Bryn Mawr Classical Review

Bryn Mawr Classical Review 2000.10.29

Jennifer Tunberg, Terence Tunberg, Cattus Petasatus (Latin translation of Dr. Seuss's The Cat in the Hat).   Wauconda, IL:  Bolchazy-Carducci, 2000.  Pp. 75.  ISBN 0-86516-471-1.  $22.50.  



Reviewed by Eleanor Dickey, Columbia University (ed202@columbia.edu)
Word count: 701 words

"Conspicamur nunc intrantem, Limen nostrum nunc calcantem, Cattum quendam Petasatum, Numquam nobis expectatum!, 'Cur sedetis?' inquit ille,, 'Ludos vobis dabo mille!, Cattus, etsi sol non lucet,, Ludos vobis huc adducet!'"

Thus arrives The Cat in the Hat in Jennifer and Terence Tunberg's new Latin translation of Dr. Seuss's classic children's story. Readers of this work will have as much fun as the cat promises, for the Tunbergs have managed to retain the distinctive flavor of Dr. Seuss's book and render it into Latin which reads smoothly and is generally fairly easy to comprehend.

While faithful to the spirit of the original, this translation is far from literal in its treatment of the words themselves. In English, the cat entered as follows:

"We looked!
Then we saw him step on the mat!
We looked!
And we saw him!
The Cat in the Hat!
And he said to us,
'Why do you sit there like that?
I know it is wet
And the sun is not sunny.
But we can have
Lots of good fun that is funny!'"

Some Classicists may not recognize the Latin verse form used in the translation, which is based on stress rather than quantity and makes use of rhyme. The translators include a lengthy note (printed in both Latin and English) on this meter, pointing out that it was very popular for medieval Latin poetry on a wide variety of topics. While purists may object to the employment of such a strikingly non-Classical verse form, they will have to concede that it is a much better equivalent of Dr. Seuss's own verse than any provided by the Classical models; indeed it is largely because of this felicitous choice of meter that the translation retains so much of the feel of the original.

Dr Seuss's books were written as easy readers for children, using only short, common words. This translation follows the original in avoiding long words (i.e. those of more than four syllables), but not all of the vocabulary will be instantly familiar to Latinists of average background. "Cattus," for example, is strictly post-Classical and does not appear in the Oxford Latin Dictionary; "sultis" ("please") and "andron" ("hallway") do appear in the dictionary but are not exactly entry-level vocabulary. On the whole, however, the Latin is as simple as the subject matter and meter allow: unlike the authors of a number of other Latin translations of children's books, the Tunbergs never allow a need to display their erudition to assert itself at the expense of fidelity to the original's simplicity. The meanings of unfamiliar words can usually be deduced from the illustrations, and a comprehensive glossary is also provided, so that any student with a grasp of basic grammar will be able to read this book without a dictionary.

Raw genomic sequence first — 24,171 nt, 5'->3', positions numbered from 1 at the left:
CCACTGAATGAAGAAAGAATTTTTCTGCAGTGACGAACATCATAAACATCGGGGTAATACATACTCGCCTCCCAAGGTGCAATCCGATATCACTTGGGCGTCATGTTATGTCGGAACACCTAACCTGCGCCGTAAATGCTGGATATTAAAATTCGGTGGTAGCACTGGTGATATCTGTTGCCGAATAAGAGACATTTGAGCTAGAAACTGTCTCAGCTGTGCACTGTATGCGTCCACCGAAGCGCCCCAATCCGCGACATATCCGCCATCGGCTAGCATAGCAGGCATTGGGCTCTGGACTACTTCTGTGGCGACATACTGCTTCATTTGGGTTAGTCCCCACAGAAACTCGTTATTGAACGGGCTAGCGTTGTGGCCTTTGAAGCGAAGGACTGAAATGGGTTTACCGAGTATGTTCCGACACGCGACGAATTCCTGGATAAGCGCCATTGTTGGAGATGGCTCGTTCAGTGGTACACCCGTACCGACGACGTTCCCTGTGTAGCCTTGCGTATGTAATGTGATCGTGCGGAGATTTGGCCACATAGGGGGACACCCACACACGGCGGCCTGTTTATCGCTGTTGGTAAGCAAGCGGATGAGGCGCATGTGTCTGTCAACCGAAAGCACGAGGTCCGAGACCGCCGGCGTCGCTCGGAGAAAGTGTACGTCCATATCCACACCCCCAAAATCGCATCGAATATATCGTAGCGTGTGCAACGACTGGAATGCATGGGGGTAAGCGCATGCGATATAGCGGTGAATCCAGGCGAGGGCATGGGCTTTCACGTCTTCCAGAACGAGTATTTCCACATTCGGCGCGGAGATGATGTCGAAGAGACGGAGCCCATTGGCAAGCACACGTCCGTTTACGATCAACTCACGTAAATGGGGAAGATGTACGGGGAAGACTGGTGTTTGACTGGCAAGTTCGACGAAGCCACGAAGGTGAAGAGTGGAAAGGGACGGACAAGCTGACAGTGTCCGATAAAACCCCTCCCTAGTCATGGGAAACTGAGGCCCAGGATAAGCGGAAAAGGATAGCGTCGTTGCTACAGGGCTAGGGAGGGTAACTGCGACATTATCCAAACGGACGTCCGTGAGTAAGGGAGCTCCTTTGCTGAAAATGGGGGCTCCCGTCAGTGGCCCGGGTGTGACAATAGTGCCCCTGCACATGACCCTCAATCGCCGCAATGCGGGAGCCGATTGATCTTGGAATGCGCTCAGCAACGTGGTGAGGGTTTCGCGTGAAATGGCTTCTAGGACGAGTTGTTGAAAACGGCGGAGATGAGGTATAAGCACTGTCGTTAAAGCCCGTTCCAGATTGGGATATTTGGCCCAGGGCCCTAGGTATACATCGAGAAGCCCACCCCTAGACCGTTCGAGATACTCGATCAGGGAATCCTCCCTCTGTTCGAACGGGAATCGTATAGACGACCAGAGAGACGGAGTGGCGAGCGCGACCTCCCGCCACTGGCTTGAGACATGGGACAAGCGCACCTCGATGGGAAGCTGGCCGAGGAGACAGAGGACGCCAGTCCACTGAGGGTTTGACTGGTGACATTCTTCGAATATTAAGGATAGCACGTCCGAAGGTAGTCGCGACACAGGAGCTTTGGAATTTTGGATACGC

To those familiar with the Tunbergs' earlier translation of Dr. Seuss's How the Grinch Stole Christmas (Quomodo Invidiosus Nomine Grinchus Christi Natalem Abrogaverit), it will seem superfluous to note that the Latin of the translation is error-free, but nevertheless the fact is worthy of note: the only mistake I could find was one missing quotation mark (33). At the same time, some may feel that the use of post-classical vocabulary and meter (I did not find any post-classical grammar or syntax) makes this translation unsuitable for students, and it is also possible to question the legitimacy of using anteclassical forms like "sultis" and postclassical ones like "cattus" together. Most readers, however, will probably find that the richness of the Latin language is enhanced by using the resources of several different periods, and certainly Latin writers from the Classical age onwards have provided precedents for combining the language of different periods in literary works; in Greek, such mixing is at least as old as Homer.

I would therefore have no hesitation about recommending this book to students or giving it as a book prize. The Latin version is useful in the same way as the English original, by being so engaging and enjoyable that readers with limited prior knowledge will find reading it worth the effort. That is more than can be said for the exercises in most Latin textbooks, and the quality of the Latin in this book is higher than that in many textbooks as well.

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